For the information collection requests associated with both the individual and business income-tax related forms, OIRA has an agreement with the IRS that the collection of information must be submitted annually. Thus, the IRS’s current authority to use these forms expires at the end of January 2021. Additionally, given that the two information collection requests include 582 tax forms, the IRS is likely to have substantive modifications that would require the information collection request to be updated before this tax season.
As such, the IRS will need to provide a 60-day and 30-day comment period before OIRA may approve the forms for this tax season. However, the IRS will likely struggle to meet those requirements as the IRS has not yet published in the Federal Register the 60-day notice associated with either of next year’s individual or business income-tax forms. Assuming the rosiest potential timeline of review: if the 60-day notice were published tomorrow, and not taking into account any additional days the IRS would use to adjust the information collection requests to account for any comments and/or the delay between submitting the 30-day notice to the Federal Register and publication, a combined 60 and 30-day comment period would place the minimum date that OIRA could approve the forms as January 28, 2021.
Even assuming an extremely rosy timeline of PRA review and OIRA approving the forms at the earliest possible date, the IRS could not meet the PRA’s requirements for tax season to begin at the same time as this year. Although the IRS has not yet announced when it will begin accepting tax returns in 2021, this year it began accepting returns on January 27, 2020.
In response to this delay, the IRS would have two options: (i) it could delay the beginning of tax season to allow for the completion of the PRA process or (ii) pending OIRA approval, the IRS could begin tax season by not specifying any reporting method and allowing tax payers to meet all their filing requirements in any reasonable manner.
While OIRA could grant emergency approvals to allow the IRS to use the 2021 forms around the same time as this year, the standards for emergency approval are unlikely to be met. Specifically, an emergency approval requires that the IRS could not reasonably comply with the PRA. As OIRA’s PRA website specifies, “Internal delays are not emergencies; plan ahead for the PRA process!” Here, the IRS could have reasonably complied with the PRA’s normal clearance procedures if it had begun the process earlier. Thus, any emergency would of the IRS’s own making and likely prevent OIRA from granting emergency approval.
Even if OIRA were to grant an emergency approval, the public would likely still have an opportunity to provide input on the tax forms. An emergency approval would require the IRS to show that it has taken all practicable steps to consult with members of the public. As there are still roughly three months before tax filing season traditionally begins, the practical steps would likely need to include at least some comment period.
The PRA requires 90 days of comment on the 2021 income-tax forms, which the IRS has not yet begun. Even under the rosiest of timelines, this 90-day period would extend beyond the usual beginning of tax season. As such, tax payers at the beginning of this upcoming tax season may have many options on how to file their taxes in a reasonable manner. However, I will note that the title of this post is a joke, and the IRS or a reviewing court would likely not find a napkin to be a reasonable manner to provide information to the IRS.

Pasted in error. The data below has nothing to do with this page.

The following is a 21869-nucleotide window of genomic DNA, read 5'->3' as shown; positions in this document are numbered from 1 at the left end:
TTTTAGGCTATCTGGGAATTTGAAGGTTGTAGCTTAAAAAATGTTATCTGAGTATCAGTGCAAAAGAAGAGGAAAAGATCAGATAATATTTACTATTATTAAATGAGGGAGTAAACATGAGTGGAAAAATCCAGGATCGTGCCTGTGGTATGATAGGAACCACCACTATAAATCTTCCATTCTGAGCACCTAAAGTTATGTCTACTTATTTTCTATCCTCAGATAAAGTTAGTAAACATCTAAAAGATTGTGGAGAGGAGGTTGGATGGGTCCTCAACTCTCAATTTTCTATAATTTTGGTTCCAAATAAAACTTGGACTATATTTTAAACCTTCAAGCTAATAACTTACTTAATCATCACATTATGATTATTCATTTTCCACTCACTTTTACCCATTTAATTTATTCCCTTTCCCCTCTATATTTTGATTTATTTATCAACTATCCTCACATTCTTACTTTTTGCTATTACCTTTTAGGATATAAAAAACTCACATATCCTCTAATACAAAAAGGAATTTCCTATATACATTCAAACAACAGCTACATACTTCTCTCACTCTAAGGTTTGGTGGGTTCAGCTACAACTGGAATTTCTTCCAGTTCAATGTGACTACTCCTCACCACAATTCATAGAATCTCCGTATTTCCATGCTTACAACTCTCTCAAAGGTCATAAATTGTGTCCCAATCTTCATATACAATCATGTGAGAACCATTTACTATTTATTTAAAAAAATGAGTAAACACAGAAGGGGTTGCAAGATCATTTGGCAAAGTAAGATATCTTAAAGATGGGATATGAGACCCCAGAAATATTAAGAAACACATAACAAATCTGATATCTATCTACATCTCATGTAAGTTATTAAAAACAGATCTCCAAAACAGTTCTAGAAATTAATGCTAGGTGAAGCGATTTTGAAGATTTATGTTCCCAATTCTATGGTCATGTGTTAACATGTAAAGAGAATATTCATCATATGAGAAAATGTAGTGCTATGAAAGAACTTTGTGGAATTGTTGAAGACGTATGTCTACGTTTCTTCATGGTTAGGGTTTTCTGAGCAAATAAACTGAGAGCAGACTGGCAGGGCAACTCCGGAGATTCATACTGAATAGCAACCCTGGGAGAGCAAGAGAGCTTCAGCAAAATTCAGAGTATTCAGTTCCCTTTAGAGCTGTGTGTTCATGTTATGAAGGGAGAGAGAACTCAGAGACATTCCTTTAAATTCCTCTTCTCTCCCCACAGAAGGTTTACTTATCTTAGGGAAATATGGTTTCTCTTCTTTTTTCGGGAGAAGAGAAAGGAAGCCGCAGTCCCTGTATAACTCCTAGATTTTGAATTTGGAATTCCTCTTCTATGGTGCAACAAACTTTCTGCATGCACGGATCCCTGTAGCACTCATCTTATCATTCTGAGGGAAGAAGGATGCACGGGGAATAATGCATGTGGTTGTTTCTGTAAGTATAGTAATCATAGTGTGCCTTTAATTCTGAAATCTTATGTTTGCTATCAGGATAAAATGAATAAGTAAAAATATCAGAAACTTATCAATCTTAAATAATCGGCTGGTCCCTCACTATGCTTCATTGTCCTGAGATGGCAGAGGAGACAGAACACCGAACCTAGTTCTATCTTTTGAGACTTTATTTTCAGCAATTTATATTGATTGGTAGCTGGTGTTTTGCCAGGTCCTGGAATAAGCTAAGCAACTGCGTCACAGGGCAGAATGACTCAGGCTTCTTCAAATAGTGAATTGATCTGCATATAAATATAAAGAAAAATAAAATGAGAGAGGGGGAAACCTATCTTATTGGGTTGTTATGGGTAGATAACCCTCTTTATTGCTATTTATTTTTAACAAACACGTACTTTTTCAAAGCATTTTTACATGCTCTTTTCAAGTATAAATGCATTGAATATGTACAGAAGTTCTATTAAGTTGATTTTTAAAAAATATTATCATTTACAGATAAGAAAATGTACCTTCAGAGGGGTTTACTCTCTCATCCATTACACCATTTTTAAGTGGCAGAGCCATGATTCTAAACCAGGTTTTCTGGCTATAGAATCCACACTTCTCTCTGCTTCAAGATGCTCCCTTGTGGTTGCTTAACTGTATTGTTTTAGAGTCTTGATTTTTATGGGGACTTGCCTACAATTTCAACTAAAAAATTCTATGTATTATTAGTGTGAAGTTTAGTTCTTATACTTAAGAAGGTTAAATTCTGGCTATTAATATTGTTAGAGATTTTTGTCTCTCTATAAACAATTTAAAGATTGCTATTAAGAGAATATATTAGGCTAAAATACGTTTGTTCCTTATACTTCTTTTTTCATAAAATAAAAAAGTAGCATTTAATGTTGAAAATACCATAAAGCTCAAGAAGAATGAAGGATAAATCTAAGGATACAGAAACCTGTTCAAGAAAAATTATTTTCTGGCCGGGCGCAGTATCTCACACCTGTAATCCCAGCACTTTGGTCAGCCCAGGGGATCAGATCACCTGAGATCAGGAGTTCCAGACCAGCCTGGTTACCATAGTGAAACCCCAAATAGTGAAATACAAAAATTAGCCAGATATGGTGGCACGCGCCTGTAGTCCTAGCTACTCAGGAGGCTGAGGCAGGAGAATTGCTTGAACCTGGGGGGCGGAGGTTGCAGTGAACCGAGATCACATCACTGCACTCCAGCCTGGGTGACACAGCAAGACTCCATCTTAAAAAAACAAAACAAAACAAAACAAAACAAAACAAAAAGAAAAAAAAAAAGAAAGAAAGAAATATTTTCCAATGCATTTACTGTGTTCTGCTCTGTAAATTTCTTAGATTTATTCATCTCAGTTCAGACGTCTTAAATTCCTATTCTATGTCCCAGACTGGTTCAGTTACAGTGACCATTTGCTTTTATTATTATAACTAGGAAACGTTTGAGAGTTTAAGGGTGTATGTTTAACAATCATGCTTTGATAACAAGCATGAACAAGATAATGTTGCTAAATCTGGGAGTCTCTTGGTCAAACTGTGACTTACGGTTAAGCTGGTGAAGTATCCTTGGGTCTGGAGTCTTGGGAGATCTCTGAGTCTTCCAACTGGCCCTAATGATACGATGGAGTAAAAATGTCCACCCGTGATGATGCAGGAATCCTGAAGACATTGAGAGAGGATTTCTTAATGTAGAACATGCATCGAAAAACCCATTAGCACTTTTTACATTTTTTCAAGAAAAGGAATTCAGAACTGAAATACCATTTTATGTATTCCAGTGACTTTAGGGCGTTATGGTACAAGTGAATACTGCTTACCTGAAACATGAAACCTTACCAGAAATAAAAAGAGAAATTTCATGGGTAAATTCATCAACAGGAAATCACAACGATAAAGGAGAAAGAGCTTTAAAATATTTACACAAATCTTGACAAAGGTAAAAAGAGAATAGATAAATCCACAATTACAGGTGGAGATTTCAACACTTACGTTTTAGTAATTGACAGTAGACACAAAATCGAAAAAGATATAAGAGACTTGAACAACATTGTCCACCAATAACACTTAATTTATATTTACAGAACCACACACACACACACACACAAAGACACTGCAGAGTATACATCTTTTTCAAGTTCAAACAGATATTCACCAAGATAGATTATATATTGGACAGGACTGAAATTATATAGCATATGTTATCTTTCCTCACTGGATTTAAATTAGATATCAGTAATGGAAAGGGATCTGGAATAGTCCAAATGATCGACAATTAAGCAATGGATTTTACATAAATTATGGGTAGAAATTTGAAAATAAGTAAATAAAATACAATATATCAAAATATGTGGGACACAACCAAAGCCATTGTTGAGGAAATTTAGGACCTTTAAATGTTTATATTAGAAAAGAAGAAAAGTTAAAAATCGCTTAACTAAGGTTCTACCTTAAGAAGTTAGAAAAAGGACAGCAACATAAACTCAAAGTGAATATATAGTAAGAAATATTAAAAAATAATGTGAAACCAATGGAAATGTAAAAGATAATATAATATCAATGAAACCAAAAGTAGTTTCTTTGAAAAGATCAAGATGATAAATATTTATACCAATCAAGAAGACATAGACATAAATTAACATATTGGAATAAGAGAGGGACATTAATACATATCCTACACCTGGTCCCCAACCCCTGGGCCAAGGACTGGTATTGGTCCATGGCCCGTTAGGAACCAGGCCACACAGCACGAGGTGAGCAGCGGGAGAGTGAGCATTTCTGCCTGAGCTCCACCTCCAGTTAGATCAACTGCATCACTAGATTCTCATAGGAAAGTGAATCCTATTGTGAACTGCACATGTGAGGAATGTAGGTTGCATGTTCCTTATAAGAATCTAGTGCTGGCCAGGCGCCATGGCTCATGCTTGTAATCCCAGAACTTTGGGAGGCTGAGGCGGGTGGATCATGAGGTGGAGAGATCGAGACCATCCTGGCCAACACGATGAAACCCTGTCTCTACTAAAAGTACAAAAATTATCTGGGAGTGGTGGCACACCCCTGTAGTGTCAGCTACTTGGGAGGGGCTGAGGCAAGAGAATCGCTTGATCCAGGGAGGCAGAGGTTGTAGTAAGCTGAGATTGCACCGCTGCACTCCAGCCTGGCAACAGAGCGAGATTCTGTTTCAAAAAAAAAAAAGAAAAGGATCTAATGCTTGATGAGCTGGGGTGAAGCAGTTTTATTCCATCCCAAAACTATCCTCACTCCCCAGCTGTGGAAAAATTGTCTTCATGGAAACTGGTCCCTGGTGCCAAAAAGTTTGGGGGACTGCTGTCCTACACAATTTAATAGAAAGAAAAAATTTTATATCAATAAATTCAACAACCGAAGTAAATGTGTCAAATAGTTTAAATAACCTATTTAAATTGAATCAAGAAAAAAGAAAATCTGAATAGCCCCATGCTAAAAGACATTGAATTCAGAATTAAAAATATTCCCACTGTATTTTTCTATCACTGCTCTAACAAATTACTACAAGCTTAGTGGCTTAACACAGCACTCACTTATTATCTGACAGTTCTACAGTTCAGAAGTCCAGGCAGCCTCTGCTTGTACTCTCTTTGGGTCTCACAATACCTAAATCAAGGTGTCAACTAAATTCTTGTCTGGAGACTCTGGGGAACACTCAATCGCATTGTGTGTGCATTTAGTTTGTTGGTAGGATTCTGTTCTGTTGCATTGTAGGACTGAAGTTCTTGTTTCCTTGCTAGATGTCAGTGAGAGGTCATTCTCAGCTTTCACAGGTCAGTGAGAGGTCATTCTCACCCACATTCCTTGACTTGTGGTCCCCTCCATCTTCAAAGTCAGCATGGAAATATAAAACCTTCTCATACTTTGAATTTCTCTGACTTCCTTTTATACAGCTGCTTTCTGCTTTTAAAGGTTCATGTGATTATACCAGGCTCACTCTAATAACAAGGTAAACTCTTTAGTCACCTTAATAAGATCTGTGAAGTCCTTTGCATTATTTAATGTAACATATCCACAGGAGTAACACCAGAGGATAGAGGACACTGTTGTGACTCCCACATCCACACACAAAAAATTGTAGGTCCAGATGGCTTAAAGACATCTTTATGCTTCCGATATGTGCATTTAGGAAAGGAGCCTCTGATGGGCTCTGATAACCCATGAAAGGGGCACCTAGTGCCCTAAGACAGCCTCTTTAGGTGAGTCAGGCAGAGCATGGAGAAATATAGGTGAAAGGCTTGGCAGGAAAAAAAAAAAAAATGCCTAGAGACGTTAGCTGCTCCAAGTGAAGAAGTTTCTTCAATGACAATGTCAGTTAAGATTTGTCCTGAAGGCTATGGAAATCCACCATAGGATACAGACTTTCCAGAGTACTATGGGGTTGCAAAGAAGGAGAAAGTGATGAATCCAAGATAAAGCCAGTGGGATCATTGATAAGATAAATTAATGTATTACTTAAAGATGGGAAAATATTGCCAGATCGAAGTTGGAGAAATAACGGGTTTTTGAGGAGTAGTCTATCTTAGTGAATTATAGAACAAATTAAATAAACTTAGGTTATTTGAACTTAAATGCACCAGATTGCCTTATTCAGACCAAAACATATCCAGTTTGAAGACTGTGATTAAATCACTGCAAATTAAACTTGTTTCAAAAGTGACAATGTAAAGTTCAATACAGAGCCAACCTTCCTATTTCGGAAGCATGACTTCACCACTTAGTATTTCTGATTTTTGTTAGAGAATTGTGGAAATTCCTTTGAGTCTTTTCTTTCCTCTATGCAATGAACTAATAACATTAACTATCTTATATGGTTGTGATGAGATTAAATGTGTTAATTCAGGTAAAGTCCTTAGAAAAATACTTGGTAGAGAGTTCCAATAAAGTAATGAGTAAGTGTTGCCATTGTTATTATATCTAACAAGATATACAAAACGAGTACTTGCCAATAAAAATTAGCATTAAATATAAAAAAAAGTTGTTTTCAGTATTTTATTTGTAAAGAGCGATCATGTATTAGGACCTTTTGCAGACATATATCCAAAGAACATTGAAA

Nevertheless, those interested in potentially improving tax forms through non-napkin alternatives and/or wishing to provide information to the IRS regarding its estimates of how long each income-tax form takes to complete, should comment during the PRA process. The PRA process is the official avenue for the combined 171.3 million people/entities impacted by income-tax forms to comment upon the forms and influence the IRS’s collection of information.
After my publication of this post, the IRS published in the Federal Register on October 30, 2020 and November 3, 2020 the 60-day notices associated with next year’s individual and business income-tax forms, respectively. The comment periods close on December 29, 2020 and January 4, 2021.
 For a more detailed description of the PRA process, OIRA has a PRA website describing the PRA and all its requirements.
 For reference, last year the Federal Register published the IRS’s notices for the 60-day comment period on September 30, 2019.
Even though the IRS has previously represented that it has periodic meetings between IRS personnel and representatives of the American Bar Association, the National Society of Public Accountants, the American Institute Certified Public Accountants, and other professional groups to discuss tax law and these tax forms, these meeting are not sufficient to meet the 60-day public comment requirements under the PRA. The PRA specifically requires an agency to seek comments through publishing a 60-day notice in the Federal Register, which the IRS has not done.
 Even if the IRS failed to get OIRA’s approval for its income-tax forms, taxpayers would still need to file their income-tax returns in some reporting method as the filing requirements come from statute and not the information collection requests.